Call for collaboration on an Arduino-based micro-centrifuge for rural and marginalized areas in Africa

“Most health clinics in rural African regions have challenges sending samples to hospitals in cities because they are typically far from them and due to the poor state of the local roads, the test tubes containing the samples regularly break as a result.” Richard Holdbrook

In order to provide health clinics in rural and isolated locations in Africa with access to a machine that can separate blood fluids and other liquids for accurate testing and diagnosis, we have constructed a microcentrifuge as a first prototype.

We are looking for laboratory experts, people who have been working with micro-centrifuges to help test our first prototype as we seek expert opinions and consultation.

Please email frank@africaosh.com if interested.

Find our micro-centrifuge here https://drive.google.com/file/d/1Vh28o9x20ZD6IAS6OoPU5-BZCOr_BjPS/view

Regards.

Frank

Hello,

I find this project is very interesting and useful. From the video I can see (and hear) that the rotor of the centrifuge is not perfectly balanced. This is, I think, a crucial point to address as it could compromise the centrifuge at high speed and not achieve the separation in the samples.

Thank you for your observation. We would be excited to have you join us doing the testing and consulting phase of our project.

Hi Frank!

this looks nice and I think it is great that you are reaching out to get collaborators on the project.

I think one thing that could help a lot is to make your current documentation publicly available? this would allow people to make comments and suggestions in an asynchronous way, reducing the barrier to contribute!

Other than that, from the video I agree with @RosarioIac, you and your collaborators should really look into why the rotor is not balanced, even when it is running empty (seems empty in the video). With the high speeds you will get on the centrifuge, having this unbalanced also poses a safety issue.

Related: A couple of years ago I helped coordinate a couple of OSH projects as part of my fellowship with Mozilla…One of them was about making a derivative of a centrifuge… more info about it here Open Source Centrifuge | Open hardware centrifuge project

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Just in case it can serve as a quick tip for solve the balancing problem; from the @gaudi designs I learned that is always much easier to produce balanced holders with laser cutting than 3D printing.

In the hackteria wiki there is some further information about different ways of making the rotors, together with some centrifuge designs using old CD readers. The laser cut rotors in the wiki are for special tubes so you may want to adapt this idea to your own eppendorfs.

Hi Frank

Nice project idea!

I’d recommend reading the issues board for the FOSH project that Andre mentioned (Open Source Centrifuge | Open hardware centrifuge project) because the comments there contain a lot of ideas and improvements. I found them very interesting to follow at the time the project was ongoing.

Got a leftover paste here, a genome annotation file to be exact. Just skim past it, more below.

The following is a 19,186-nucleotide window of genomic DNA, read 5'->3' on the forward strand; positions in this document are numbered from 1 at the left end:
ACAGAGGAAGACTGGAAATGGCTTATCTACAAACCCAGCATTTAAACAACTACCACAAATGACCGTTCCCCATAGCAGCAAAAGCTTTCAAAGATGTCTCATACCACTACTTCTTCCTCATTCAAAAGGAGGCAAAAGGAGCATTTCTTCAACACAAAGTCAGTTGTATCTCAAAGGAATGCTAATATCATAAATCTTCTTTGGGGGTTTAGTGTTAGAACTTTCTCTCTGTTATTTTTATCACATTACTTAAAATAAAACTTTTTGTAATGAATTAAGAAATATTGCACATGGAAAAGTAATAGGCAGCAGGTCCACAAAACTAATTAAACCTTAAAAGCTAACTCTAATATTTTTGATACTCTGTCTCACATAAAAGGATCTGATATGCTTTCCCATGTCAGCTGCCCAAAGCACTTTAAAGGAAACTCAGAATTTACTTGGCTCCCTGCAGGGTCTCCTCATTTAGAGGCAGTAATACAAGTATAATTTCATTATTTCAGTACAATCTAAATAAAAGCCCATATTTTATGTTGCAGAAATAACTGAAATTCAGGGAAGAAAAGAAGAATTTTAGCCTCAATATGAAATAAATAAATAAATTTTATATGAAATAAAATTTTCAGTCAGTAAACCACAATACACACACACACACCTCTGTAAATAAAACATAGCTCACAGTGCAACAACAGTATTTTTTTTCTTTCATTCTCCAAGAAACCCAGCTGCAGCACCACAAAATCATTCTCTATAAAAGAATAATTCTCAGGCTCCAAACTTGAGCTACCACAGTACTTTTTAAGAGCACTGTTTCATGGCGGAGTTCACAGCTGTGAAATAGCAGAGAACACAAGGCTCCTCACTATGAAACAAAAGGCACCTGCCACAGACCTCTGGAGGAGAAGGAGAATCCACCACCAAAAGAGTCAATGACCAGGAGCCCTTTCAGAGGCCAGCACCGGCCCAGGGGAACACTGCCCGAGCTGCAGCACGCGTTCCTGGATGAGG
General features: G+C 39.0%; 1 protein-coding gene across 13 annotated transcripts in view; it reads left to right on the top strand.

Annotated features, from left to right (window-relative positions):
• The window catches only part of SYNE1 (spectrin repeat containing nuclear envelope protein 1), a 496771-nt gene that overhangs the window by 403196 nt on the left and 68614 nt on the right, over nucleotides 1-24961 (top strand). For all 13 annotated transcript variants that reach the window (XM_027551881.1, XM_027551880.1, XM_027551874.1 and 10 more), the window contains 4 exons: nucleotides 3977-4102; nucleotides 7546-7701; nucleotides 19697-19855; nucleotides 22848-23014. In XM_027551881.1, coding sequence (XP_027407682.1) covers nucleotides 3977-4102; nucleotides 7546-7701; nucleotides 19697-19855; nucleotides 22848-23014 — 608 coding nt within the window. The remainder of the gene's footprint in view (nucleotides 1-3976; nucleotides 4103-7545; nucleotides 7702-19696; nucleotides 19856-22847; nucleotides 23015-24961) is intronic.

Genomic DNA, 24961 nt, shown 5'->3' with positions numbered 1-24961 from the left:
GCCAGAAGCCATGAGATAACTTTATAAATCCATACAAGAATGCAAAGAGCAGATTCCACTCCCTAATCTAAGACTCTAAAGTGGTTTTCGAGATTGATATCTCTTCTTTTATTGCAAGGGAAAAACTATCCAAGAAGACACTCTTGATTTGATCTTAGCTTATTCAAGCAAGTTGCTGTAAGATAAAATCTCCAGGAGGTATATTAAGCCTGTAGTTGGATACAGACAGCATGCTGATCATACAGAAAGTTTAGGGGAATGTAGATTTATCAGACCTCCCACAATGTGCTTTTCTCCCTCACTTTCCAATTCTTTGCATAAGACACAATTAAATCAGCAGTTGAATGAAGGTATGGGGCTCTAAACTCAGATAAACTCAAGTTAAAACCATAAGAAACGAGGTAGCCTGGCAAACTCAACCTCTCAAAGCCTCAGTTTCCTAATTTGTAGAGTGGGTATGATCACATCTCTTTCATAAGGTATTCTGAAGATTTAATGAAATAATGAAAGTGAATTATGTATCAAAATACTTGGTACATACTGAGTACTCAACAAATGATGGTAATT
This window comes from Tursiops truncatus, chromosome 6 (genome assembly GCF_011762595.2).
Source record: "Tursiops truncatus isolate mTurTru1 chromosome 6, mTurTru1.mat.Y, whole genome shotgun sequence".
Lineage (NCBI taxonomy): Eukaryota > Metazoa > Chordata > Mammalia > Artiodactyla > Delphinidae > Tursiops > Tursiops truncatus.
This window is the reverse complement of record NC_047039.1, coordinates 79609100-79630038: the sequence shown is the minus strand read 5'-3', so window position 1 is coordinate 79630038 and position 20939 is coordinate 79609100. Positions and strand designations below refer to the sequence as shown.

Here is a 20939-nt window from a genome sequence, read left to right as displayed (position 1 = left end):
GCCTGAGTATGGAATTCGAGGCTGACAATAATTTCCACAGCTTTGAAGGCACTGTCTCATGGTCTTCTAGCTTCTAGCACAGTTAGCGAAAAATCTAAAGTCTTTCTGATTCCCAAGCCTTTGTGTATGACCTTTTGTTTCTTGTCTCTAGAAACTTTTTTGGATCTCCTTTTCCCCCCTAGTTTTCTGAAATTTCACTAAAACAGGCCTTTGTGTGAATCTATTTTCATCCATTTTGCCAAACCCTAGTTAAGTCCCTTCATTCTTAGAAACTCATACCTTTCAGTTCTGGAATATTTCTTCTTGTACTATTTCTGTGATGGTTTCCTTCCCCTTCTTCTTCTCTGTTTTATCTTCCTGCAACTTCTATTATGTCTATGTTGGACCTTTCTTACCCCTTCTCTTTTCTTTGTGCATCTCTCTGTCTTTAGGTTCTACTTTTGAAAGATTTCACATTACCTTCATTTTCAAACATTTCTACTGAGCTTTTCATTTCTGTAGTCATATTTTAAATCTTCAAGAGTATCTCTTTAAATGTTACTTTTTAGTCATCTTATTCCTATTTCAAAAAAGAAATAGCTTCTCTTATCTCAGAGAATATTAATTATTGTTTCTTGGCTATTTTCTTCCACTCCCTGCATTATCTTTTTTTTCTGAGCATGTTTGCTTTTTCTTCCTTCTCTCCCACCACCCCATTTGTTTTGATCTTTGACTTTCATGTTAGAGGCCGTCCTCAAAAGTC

For very low speed applications, I feel safe with 3D printed/laser cut centrifuges but for anything involving any amount of speed or heavier tubes (6 x 3-6 ml blood collection vacutainers is not very light) I want metal or very thick and strong plastic separating me and the rotor if it shears off the spindle. I don’t know what the speed of your motor is but some designs use quite high speed RC helicopter motors with minimal protection and it’s a bit scary. I would plan for a catastrophic mechanical failure at top speed when you’re designing the safety features!

One design aspect that you might want to look into is the fixed angle rotor, I think it is typically 45 degree for blood separation. Yours looked less than that but it could just have been the angle of the camera in the video.

Jenny

Hi Frank,

There are a lot of opportunities in bio for OS but I don’t think centrifuges are. The are high speed, dangerous machines that need to be made of metal. Plenty of dangerous or not performant ones already in OS.

Better just buy used ones and fix them, I have two, they work perfectly and the were about 100$ a piece. One would need very expensive manufacturing facilities to make them.

Cheers,
Adrian

Thank you @jcm80 @amchagas @FranQuero @adrianMolecule We will take your suggestions into consideration. we will also try to properly document the entire process. @adrianMolecule I understand your concern and thank you for that, hopefully with communities like AfricaOSH & GOSH, we can come together and make a more acceptable, standardized one.

I will check out all the resources shared and I will keep everyone updated on our progress.

Cheers everyone!! :slight_smile:

The are high speed, dangerous machines that need to be made of metal. Plenty of dangerous or not performant ones already in OS.

Low cost consumer 52x CD-ROM drives ran at above 10,000 RPM, were made of plastic and often mounted in desktop PC towers at about eye height. If that was possible then a low cost safe open source centrifuge is definitely possible.

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